Officials at Animal Supply declined to participate in this story.
Even as consolidation has reduced the number of sourcing options for pet stores and distribution outlets for small manufacturers, some experts contend that the recent trend is simply part of a cycle that is indicative of a mature industry, and it will undoubtedly create new opportunities for smaller regional and niche distributors.
“Consolidation seems to be a natural thing that has happened in other industries,” says Wilson, who goes on to compare the recent distributor consolidation to what happened at the retail level of the pet industry in the 1980s, when Petco and PetSmart started buying up small independent chains. Once again, she draws on her past experience at the distributor level to illustrate how the current trend can benefit small distribution companies, just as the consolidation brought about by the rise of the big-box pet stores opened the door for a new breed of regional retail chains.
When Animal Supply Company acquired a small specialty distributor, Wilson says, “the other smaller distributors got stronger. If Animal Supply did drop five or six lines that they couldn’t handle, another distributor picked them up.”
This, she says, turned out to be a positive development for small pet stores. “In the end, it just moved things around,” she adds. “It didn’t really change the product mix for the independent retailer.”
Russell Armstrong, owner of Edgewood, Md.-based Natural Animal Nutrition, Inc., a distribution company that services the Mid-Atlantic region, also sees an opportunity for smaller distributors to step up and cater to independent retailers and niche manufacturers that feel left out in the cold.
“As these [mid-size] distributors get bought up by the investment-owned companies, it just opens up new opportunities for smaller distributors that are already in the market to expand,” says Armstrong. “In order for a distributor to grow, you have to have a strong business policy. It’s not adequate anymore to just present products to your dealers. You have to find products that have specific features and benefits for both the pets and for the business. That’s the key for smaller distributors to grow in the voids created by [consolidation].”
Small Distributors, Big Opportunity
Drasner is confident that these smaller distributors will rise to the occasion. “What I think we’re going to see is a turnaround among some of the smaller regional distributors,” he says. “If they’re smart, they will become more sales focused and work the secondary [product] lines.
“Some of the vendors I work with, they may do six figures with a distributor. Now, for some distributors, that may be a great line, but the big guys are going to say, ‘Nah, I don’t have room for six figures; I need seven figures to make this work.’ A smaller distributor can take a look at these lines and be more aggressive. It’s up to them to pick up the ball and take advantage of this situation. And I don’t see any of them running away from the competition. A lot of them are looking at the situation as a big opportunity.”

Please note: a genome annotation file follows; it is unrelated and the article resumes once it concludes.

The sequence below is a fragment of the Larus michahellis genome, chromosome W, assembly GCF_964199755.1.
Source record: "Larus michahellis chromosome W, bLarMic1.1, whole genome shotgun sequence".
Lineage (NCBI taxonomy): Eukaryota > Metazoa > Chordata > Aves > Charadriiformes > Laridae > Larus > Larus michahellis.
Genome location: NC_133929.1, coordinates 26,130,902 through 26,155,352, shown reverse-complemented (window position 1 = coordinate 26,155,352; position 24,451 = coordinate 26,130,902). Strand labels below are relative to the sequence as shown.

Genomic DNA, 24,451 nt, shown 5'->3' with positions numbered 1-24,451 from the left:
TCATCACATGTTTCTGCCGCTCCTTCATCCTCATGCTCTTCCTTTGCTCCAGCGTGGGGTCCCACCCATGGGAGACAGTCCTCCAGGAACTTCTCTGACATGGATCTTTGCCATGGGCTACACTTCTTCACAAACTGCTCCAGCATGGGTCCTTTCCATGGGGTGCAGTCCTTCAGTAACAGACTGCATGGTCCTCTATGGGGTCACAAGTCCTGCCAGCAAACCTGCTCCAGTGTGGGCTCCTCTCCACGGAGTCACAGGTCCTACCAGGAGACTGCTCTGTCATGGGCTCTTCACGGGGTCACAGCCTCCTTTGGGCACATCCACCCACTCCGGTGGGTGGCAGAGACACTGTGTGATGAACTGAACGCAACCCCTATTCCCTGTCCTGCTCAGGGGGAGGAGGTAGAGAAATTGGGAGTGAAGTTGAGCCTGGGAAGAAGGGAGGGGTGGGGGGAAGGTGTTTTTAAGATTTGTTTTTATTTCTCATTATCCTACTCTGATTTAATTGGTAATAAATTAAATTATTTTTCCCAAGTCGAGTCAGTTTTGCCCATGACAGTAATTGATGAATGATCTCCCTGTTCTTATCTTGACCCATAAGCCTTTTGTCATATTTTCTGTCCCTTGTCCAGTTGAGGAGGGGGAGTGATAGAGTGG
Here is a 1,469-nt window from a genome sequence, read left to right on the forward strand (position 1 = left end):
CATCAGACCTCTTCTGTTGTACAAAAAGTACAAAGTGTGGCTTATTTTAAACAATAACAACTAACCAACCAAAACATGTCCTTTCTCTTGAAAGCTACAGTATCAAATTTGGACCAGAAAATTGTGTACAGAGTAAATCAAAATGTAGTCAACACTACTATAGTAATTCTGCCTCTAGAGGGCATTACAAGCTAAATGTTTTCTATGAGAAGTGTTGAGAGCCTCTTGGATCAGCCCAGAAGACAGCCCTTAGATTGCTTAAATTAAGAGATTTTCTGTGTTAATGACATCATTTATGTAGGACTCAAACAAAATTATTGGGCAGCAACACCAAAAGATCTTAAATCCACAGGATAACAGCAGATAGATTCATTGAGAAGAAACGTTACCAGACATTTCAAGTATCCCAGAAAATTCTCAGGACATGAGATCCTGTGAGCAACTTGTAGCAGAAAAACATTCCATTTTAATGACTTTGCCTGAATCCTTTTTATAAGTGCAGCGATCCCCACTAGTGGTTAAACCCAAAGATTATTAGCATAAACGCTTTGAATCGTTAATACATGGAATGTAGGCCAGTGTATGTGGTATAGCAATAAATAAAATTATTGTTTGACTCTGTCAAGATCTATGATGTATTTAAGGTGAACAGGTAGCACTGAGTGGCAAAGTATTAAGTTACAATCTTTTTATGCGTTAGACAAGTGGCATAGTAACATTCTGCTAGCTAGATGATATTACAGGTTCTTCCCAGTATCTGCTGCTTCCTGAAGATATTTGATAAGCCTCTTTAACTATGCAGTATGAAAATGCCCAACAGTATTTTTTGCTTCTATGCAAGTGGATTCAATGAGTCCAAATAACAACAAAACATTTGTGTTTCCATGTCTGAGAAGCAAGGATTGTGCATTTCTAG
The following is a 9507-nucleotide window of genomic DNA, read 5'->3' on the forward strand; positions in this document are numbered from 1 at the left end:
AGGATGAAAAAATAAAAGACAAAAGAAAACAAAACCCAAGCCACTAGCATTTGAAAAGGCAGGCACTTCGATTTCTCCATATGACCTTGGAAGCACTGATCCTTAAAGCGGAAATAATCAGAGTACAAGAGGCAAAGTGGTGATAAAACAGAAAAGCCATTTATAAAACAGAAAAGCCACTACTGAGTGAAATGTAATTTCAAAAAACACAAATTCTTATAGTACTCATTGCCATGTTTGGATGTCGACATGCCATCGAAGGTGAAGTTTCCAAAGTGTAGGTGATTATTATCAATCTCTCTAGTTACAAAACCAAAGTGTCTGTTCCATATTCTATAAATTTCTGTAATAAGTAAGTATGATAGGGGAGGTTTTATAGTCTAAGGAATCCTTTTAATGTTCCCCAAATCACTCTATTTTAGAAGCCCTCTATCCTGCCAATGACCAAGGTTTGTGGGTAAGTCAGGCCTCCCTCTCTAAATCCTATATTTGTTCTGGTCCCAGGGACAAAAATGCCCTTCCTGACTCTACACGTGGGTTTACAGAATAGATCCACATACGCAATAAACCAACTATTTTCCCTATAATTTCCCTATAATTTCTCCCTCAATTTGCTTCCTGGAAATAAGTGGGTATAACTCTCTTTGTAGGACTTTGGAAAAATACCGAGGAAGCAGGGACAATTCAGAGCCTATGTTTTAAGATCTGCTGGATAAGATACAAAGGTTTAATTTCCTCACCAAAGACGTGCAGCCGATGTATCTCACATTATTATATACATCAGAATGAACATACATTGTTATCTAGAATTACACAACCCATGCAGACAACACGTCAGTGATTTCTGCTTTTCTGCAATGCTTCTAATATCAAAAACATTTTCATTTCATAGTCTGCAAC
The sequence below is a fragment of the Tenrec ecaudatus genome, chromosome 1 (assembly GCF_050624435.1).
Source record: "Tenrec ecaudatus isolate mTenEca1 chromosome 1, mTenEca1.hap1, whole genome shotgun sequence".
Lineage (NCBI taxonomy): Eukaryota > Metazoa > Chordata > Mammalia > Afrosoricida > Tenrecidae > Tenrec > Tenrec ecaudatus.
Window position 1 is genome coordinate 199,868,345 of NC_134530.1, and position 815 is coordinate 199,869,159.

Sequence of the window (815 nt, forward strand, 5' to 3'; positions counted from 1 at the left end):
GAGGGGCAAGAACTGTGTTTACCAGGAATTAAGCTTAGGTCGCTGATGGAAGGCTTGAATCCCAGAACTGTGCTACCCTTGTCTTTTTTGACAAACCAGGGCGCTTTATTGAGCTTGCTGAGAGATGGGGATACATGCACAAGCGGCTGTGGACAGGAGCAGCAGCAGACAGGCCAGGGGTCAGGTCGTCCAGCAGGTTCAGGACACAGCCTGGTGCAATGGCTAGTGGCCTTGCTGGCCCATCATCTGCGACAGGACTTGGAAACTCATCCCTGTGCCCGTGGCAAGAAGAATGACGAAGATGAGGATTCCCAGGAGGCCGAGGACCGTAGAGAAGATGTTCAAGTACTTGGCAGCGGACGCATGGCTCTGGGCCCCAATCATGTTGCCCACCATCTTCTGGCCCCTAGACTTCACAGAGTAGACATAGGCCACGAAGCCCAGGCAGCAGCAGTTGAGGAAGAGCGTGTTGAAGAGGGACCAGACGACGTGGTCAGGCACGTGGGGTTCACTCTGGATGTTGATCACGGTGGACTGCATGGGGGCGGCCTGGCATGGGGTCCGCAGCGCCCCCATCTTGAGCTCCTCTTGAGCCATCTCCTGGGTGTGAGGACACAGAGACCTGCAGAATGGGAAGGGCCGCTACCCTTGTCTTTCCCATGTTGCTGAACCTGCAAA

From his vantage point, King is already seeing smaller distributors respond to the opportunities that consolidation has presented them. “Niche players are very nimble,” he says. “They are able to attract and handle specialty lines that do well in the independent pet store environment but aren’t necessarily attractive to some of the larger distributors.”
Seidewand is one storeowner who is open to working with new, smaller suppliers that are able to provide access to the products he needs to keep his business competitive. “On one hand, the largest distributors have the most efficient systems and probably the sharpest pencils,” he says. “On the other hand, if smaller niche players can bring unique products to the store, they become important players. Whether those small players can become efficient in their distribution systems will be the real challenge.”
“I’m not primarily a designer dog food retailer. I’m mainline aquatics and small-animal products—the conventional pet-store-type products. Now, it’s hard to base a small distributorship based on niches in those areas. But I look forward to any small niche players that develop.”
For small distributors, the key to effectively competing against the formidable size and reach of Phillips Pet Food & Supplies and Animal Supply Company is the ability to deliver not only the right products, but also a high level of service.
“Just like an independent chain can compete with Petco or PetSmart by out-servicing them, the same holds true for the small distributors when going up against the big guys,” says Drasner. “I’ve already heard from some key retailers across the country saying that they’re not getting the attention and service that they were getting before this consolidation.”
This seeming drop-off in service levels is something that Armstrong has also observed among the bigger class of distributors. “These mega-distributors, although they have salespeople making calls and claim to offer high levels of service, they clearly focus the bulk of their service on large accounts,” he says. “The B, C and D accounts, if you want to call them that simply based on their volume, they’re left relatively unattended and they’re not serviced very well.”
But according to Phillips, the idea that service is suffering as his company expands simply is not grounded in reality. He notes that Phillips Pet Food & Supplies continues to offer services such as providing both vendors and customers with sales training at retail, as well as marketing programs to drive shoppers into pet stores.
In fact, a case can be made that consolidation actually makes larger distributors better partners for pet specialty retailers. “With the acquisitions, the level of service that we provide to our customers increases,” says Phillips. “Making more products available to retailers from a single source of distribution has many benefits. After consolidation, we’ve increased the number of deliveries that stores receive per week. That increased frequency of deliveries enables retailers to increase their inventory turns, which means less cash needed to stock inventory. It provides customers with fresher code dates. It reduces the amount of safety stock that a retailer needs to carry on any item they purchase from us.
“There are some large distributors in the industry today, but there are still a lot of small distributors, and each one of us plays a vital role in the success of a pet store. But reducing the number of distributors a store purchases from will help take cost out of the system. They end up with a much more efficient supply chain.”
Such efficiencies, he says, are essential for small pet stores to compete against bigger retailers in the market.